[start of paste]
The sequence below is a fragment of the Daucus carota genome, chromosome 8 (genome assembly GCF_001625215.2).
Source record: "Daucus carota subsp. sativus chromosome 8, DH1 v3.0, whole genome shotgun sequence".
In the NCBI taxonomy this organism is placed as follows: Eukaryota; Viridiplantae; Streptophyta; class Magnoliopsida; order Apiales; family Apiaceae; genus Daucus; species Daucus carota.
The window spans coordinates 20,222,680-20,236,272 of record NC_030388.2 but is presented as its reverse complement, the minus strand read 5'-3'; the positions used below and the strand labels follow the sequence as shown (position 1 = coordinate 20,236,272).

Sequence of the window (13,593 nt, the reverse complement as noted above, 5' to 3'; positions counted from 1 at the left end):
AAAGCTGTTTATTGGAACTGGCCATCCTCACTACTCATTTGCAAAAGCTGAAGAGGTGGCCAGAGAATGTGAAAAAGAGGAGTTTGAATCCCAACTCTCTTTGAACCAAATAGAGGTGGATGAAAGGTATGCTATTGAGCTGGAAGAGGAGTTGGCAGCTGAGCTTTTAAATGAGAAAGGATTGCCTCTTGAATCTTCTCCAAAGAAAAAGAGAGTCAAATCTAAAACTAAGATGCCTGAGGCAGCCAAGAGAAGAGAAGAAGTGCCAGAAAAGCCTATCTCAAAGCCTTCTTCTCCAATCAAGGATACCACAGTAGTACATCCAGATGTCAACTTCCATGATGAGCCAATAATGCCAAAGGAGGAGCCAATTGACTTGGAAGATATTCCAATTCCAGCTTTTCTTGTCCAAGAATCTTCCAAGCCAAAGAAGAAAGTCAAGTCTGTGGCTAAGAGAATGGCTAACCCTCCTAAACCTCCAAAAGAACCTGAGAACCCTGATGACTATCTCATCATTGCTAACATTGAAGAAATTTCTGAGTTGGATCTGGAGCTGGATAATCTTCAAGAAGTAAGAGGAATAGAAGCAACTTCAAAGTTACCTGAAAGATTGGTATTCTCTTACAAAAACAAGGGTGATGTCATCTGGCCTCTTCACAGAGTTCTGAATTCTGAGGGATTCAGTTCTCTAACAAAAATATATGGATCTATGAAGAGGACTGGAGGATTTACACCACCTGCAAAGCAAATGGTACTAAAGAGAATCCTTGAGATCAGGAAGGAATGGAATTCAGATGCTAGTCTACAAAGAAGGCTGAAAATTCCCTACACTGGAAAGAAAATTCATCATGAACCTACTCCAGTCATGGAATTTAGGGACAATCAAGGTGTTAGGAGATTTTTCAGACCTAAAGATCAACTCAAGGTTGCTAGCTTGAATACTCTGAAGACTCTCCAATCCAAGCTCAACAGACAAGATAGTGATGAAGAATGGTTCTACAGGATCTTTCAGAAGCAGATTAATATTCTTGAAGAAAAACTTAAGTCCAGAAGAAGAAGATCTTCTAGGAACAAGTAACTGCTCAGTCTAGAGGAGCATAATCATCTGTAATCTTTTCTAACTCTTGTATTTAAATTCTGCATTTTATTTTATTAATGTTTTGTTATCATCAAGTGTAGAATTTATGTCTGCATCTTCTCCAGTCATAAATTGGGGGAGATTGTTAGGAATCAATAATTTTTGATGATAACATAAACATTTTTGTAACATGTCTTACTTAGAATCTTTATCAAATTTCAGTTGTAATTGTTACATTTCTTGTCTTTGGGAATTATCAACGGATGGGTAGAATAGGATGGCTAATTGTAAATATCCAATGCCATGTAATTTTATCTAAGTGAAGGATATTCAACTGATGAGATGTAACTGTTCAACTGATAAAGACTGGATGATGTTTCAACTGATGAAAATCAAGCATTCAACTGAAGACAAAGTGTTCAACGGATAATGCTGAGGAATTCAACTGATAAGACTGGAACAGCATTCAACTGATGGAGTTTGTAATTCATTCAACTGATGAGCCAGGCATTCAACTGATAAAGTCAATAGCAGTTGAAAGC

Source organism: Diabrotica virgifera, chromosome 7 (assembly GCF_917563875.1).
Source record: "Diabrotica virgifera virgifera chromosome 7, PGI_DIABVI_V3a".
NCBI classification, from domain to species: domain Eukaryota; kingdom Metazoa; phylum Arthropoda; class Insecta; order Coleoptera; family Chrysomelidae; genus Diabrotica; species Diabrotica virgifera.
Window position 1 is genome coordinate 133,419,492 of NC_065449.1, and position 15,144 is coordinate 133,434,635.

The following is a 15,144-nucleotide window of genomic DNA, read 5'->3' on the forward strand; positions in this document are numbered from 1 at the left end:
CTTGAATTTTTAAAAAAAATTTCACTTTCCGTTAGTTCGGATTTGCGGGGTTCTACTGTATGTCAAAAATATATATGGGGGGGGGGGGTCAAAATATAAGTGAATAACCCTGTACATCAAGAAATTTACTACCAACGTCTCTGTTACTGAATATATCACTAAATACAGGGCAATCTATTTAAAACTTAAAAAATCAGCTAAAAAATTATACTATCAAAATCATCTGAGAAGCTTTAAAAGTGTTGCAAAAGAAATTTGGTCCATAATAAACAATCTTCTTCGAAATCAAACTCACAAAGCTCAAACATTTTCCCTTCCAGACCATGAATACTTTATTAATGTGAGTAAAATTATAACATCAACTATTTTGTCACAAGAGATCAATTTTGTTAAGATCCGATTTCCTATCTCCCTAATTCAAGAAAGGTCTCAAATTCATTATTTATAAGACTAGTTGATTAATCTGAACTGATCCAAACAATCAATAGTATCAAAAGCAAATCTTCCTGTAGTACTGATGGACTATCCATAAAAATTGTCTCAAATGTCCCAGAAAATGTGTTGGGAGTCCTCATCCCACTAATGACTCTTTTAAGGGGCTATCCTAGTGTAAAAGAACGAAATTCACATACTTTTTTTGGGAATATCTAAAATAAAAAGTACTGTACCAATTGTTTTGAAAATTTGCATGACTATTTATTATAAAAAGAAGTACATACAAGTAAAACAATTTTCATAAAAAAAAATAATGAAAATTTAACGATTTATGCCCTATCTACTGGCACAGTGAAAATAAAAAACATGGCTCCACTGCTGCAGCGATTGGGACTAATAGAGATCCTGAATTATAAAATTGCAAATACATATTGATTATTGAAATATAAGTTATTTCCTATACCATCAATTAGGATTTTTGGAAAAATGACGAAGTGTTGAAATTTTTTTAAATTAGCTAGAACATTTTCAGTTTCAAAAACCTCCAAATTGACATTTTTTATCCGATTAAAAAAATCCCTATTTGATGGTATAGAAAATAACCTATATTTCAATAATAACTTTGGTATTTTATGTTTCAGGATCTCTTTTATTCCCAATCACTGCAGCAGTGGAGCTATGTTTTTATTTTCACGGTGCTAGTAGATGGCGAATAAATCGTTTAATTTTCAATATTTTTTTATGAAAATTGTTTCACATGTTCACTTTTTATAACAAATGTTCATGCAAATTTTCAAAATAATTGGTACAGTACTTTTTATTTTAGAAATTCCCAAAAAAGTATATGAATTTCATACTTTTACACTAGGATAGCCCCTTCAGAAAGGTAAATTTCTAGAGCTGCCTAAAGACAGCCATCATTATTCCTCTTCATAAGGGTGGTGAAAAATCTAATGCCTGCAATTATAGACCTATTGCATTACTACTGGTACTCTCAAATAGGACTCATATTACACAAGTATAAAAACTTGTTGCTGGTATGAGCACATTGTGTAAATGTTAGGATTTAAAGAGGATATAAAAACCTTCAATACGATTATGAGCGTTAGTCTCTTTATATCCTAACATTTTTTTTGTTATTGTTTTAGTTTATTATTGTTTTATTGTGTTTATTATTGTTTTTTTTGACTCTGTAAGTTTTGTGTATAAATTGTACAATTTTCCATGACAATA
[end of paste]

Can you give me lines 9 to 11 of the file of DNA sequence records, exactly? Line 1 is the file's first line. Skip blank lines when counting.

NCBI classification, from domain to species: domain Eukaryota; kingdom Metazoa; phylum Arthropoda; class Insecta; order Coleoptera; family Chrysomelidae; genus Diabrotica; species Diabrotica virgifera.
Window position 1 is genome coordinate 133,419,492 of NC_065449.1, and position 15,144 is coordinate 133,434,635.

The following is a 15,144-nucleotide window of genomic DNA, read 5'->3' on the forward strand; positions in this document are numbered from 1 at the left end: